Simple statistics can tell you a lot about the state of security in a market niche. For example, if we'd said that just five passwords would grant you access to 10% of all the IoT devices available online, you'd be right to feel concerned.
According to security researchers from Positive Technologies, this happens because 15% of all device owners don't change the default password for the devices they buy.
This leaves millions of equipment exposed online that features the same password listed in their documentation manual. Malware authors who want to build botnets use brute-force (dictionary) attacks and lists of default passwords to break into these devices, take them over, and add them to a botnet of IoT equipment.
In recent months, this practice has become the de-facto technique that almost any malware author wannabe uses to put together his personal DDoS cannon.
After performing several mass Internet scans, according to Positive Technology experts, just five username and password combos will be enough to get your hands on a large number of IoT devices, may they be DVRs, IP cameras, routers, smart washing machines, or anything else.
This list can be expanded with many other username and password combos to improve an attacker's chances at expanding his botnet. For example, Mirai, the IoT malware responsible for the biggest DDoS attacks ever recorded, used only 62 username & password combos to create its botnet.
Almost all of today's IoT malware families use this list, plus a few more additions, new additions that aid these malware families brute-force their way into new victims.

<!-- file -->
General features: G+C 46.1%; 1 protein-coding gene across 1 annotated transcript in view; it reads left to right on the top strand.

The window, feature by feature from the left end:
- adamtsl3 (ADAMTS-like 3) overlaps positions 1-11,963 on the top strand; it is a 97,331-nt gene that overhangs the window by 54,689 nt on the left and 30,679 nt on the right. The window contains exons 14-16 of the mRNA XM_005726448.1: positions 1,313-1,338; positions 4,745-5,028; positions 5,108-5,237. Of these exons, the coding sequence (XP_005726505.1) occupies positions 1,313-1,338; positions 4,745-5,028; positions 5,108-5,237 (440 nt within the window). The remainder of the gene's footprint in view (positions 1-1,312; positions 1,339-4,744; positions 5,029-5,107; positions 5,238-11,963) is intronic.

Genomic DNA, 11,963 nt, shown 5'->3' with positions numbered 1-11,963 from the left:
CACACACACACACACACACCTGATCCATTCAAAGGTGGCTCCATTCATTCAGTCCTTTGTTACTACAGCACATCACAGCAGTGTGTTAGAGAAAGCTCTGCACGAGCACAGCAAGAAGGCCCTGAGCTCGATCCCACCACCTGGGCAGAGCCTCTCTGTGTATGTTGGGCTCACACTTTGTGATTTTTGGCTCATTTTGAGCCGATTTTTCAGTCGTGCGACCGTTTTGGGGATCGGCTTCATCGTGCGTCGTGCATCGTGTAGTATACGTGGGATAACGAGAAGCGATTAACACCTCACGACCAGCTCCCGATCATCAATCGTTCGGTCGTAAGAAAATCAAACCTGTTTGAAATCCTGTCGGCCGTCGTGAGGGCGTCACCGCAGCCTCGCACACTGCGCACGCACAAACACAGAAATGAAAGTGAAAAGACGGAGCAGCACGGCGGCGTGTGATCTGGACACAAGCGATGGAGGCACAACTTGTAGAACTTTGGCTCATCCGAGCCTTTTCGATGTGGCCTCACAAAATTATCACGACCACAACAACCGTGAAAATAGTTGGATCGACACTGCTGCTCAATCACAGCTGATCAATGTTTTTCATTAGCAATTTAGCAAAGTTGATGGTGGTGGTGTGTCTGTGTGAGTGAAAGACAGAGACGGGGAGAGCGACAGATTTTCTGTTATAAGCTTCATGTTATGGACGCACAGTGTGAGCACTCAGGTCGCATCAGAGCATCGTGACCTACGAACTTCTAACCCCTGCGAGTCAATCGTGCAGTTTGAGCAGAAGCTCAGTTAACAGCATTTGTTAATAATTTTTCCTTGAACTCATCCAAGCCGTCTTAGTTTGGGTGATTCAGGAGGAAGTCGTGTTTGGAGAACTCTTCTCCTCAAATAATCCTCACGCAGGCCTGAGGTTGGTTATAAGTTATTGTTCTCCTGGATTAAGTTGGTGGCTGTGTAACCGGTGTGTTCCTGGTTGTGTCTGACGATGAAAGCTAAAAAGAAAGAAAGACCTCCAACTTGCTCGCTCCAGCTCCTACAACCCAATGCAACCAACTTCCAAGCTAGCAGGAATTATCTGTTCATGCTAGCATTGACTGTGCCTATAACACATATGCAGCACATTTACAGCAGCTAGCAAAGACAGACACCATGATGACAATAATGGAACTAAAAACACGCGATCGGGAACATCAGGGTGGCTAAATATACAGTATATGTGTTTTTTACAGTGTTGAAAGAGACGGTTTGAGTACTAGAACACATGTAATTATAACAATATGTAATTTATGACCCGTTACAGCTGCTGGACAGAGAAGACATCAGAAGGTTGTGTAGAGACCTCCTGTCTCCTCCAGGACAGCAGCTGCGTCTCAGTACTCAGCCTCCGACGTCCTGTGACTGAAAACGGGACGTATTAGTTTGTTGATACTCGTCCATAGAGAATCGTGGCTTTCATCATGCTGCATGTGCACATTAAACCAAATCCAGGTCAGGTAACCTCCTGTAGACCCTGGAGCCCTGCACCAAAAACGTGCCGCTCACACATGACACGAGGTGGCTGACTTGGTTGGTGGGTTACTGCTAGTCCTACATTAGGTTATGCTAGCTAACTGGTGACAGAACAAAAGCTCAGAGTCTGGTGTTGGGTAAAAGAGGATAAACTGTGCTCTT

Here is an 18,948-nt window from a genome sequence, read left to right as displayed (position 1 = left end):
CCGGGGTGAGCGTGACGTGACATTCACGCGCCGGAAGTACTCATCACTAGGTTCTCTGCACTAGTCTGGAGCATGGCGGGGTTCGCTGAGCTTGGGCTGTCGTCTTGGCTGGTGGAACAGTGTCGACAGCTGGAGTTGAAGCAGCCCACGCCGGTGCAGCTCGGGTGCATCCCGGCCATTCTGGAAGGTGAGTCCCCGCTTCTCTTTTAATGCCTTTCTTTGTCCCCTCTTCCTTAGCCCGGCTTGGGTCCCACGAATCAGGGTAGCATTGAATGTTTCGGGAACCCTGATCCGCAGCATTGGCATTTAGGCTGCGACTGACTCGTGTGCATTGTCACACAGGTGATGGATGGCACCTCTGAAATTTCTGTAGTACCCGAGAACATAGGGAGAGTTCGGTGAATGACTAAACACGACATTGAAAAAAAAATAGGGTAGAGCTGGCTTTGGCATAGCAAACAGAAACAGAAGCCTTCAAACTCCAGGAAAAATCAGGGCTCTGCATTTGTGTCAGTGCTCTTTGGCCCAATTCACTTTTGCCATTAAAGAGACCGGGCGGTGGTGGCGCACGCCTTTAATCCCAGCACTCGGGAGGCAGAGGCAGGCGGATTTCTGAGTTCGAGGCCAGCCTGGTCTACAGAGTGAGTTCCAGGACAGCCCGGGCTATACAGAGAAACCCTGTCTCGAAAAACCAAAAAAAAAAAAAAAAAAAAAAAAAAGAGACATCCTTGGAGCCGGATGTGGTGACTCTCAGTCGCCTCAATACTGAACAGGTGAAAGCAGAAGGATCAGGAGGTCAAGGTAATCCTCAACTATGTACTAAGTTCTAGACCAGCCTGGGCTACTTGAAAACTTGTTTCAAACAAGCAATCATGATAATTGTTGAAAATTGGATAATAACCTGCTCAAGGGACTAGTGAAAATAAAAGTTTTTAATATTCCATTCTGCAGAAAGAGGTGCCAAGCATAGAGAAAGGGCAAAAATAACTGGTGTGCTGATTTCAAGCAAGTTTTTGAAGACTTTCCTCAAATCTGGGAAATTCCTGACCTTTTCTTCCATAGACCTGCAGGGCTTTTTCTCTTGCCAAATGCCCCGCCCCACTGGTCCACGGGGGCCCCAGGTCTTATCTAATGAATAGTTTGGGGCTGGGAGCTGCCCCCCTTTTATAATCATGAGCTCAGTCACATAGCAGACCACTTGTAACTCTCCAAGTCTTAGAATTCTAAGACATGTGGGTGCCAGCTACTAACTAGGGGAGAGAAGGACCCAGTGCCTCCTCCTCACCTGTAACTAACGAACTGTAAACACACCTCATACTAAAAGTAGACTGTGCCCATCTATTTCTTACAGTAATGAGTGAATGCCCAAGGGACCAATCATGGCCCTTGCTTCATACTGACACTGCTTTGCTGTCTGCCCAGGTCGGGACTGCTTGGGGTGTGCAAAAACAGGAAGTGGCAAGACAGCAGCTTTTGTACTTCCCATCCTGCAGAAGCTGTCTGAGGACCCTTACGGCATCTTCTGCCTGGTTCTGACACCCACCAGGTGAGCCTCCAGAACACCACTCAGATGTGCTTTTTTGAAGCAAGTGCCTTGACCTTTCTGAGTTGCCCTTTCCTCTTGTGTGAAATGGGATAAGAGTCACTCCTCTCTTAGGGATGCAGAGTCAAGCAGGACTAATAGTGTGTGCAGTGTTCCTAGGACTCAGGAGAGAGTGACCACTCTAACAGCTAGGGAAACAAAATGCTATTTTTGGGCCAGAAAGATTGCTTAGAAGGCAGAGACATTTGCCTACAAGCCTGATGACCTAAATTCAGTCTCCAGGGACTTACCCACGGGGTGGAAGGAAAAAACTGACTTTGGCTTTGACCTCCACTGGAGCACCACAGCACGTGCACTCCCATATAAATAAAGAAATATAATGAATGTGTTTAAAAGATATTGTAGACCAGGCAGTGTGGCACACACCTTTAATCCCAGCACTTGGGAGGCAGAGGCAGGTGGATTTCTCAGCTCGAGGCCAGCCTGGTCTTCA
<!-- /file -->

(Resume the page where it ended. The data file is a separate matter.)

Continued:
On top of these, many also improve their chances of infection by incorporating ready-made exploits that take advantage of unpatched vulnerabilities, allowing an attacker to take root-level control over the targeted device.
According to Kaspersky Labs, today we have tens of thousands of exploitation attempts and brute-force attacks on any given IoT device exposed to the Internet.
Despite this constant danger, very few device owners understand the risk they are exposing themselves. Not all change default passwords, and very few update the device's firmware to patch against publicly known exploits. According to Positive Technologies, on average, a device remains unpatched for three to four years.
This is a big issue, especially since Kaspersky has noted an explosion in 2017 in terms of the number of IoT malware samples.
According to Pen Test Partners, more dangerous vulnerabilities lie in waiting, that could give IoT malware the same boot persistence that desktop malware currently enjoys.
Furthermore tools like Shodan, Censys, or ZoomEye, allow malware authors to identify vulnerable devices exposed online.
For example, via simple Shodan queries, Positive Technologies experts have identified millions of vulnerable routers exposed online via various ports or services.
These devices can be hacked today. All a malware author needs to do is read some infosec blogs and Reddit threads in order to keep up with the most recent security flaws that emerge. And, they emerge, believe us! There's been at least one IoT-related bug report each day for the past few months.
To stay safe, device owners should follow these basic rules:
Image credits: Positive Technologies, Kaspersky Labs